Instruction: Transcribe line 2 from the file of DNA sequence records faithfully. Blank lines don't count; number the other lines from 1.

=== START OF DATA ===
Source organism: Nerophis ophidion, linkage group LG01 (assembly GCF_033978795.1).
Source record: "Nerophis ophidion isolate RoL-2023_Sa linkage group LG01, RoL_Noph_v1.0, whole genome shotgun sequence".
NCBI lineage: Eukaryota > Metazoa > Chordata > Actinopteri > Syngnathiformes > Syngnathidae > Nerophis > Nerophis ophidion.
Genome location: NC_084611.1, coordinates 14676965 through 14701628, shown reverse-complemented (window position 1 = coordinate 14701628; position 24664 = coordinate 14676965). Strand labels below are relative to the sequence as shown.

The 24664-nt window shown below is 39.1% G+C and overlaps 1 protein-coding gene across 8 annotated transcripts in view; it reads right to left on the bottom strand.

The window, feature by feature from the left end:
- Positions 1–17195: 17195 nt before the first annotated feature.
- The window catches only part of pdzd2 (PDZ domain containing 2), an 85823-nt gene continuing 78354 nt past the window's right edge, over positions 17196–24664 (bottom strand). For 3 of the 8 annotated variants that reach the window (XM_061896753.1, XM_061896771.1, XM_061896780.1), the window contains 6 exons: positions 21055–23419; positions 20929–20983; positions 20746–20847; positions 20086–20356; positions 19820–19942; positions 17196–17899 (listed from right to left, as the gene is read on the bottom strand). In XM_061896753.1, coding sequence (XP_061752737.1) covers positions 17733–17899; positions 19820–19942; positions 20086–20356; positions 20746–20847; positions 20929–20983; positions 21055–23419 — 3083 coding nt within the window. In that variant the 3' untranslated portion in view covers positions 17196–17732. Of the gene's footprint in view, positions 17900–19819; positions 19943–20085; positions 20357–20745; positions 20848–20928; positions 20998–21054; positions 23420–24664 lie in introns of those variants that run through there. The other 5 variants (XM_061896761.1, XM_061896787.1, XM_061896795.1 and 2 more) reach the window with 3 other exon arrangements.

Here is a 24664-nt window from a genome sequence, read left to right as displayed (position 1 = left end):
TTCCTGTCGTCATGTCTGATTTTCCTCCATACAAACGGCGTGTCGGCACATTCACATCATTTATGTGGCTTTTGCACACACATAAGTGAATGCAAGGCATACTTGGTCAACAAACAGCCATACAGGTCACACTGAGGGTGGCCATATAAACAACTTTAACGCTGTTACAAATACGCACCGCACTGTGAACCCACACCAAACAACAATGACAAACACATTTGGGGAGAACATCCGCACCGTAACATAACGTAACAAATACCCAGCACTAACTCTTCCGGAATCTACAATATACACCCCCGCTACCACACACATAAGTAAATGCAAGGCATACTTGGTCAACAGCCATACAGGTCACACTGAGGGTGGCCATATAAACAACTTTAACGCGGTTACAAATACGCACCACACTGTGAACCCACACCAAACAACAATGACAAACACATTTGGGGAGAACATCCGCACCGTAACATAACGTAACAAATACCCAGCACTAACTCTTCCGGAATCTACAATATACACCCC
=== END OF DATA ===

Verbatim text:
Source record: "Nerophis ophidion isolate RoL-2023_Sa linkage group LG01, RoL_Noph_v1.0, whole genome shotgun sequence".